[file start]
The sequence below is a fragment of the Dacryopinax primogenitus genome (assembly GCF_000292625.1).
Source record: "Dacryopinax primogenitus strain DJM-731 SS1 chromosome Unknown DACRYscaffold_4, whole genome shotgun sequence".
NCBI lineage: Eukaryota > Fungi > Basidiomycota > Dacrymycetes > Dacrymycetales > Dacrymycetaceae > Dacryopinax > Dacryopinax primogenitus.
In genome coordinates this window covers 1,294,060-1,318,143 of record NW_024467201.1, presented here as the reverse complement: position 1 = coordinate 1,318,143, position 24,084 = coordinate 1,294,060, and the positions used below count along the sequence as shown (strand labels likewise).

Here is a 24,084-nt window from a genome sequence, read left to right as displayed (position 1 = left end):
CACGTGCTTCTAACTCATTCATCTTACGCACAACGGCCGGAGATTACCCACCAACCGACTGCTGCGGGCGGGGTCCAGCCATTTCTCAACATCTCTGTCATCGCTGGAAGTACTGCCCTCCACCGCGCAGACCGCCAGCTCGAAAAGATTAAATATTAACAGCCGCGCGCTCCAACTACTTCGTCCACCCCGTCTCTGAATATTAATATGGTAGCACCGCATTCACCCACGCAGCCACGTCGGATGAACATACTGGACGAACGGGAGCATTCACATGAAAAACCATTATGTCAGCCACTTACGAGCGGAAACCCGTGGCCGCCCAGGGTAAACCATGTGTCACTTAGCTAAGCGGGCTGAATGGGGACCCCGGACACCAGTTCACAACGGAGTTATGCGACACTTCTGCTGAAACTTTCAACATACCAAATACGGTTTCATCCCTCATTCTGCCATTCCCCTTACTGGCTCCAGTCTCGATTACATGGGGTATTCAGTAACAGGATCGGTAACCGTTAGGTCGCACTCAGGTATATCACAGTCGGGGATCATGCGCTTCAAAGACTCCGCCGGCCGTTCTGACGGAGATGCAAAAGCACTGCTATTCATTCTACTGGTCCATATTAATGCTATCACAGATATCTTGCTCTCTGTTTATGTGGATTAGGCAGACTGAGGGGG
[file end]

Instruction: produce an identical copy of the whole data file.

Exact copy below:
The sequence below is a fragment of the Dacryopinax primogenitus genome (assembly GCF_000292625.1).
Source record: "Dacryopinax primogenitus strain DJM-731 SS1 chromosome Unknown DACRYscaffold_4, whole genome shotgun sequence".
NCBI lineage: Eukaryota > Fungi > Basidiomycota > Dacrymycetes > Dacrymycetales > Dacrymycetaceae > Dacryopinax > Dacryopinax primogenitus.
In genome coordinates this window covers 1,294,060-1,318,143 of record NW_024467201.1, presented here as the reverse complement: position 1 = coordinate 1,318,143, position 24,084 = coordinate 1,294,060, and the positions used below count along the sequence as shown (strand labels likewise).

Here is a 24,084-nt window from a genome sequence, read left to right as displayed (position 1 = left end):
CACGTGCTTCTAACTCATTCATCTTACGCACAACGGCCGGAGATTACCCACCAACCGACTGCTGCGGGCGGGGTCCAGCCATTTCTCAACATCTCTGTCATCGCTGGAAGTACTGCCCTCCACCGCGCAGACCGCCAGCTCGAAAAGATTAAATATTAACAGCCGCGCGCTCCAACTACTTCGTCCACCCCGTCTCTGAATATTAATATGGTAGCACCGCATTCACCCACGCAGCCACGTCGGATGAACATACTGGACGAACGGGAGCATTCACATGAAAAACCATTATGTCAGCCACTTACGAGCGGAAACCCGTGGCCGCCCAGGGTAAACCATGTGTCACTTAGCTAAGCGGGCTGAATGGGGACCCCGGACACCAGTTCACAACGGAGTTATGCGACACTTCTGCTGAAACTTTCAACATACCAAATACGGTTTCATCCCTCATTCTGCCATTCCCCTTACTGGCTCCAGTCTCGATTACATGGGGTATTCAGTAACAGGATCGGTAACCGTTAGGTCGCACTCAGGTATATCACAGTCGGGGATCATGCGCTTCAAAGACTCCGCCGGCCGTTCTGACGGAGATGCAAAAGCACTGCTATTCATTCTACTGGTCCATATTAATGCTATCACAGATATCTTGCTCTCTGTTTATGTGGATTAGGCAGACTGAGGGGG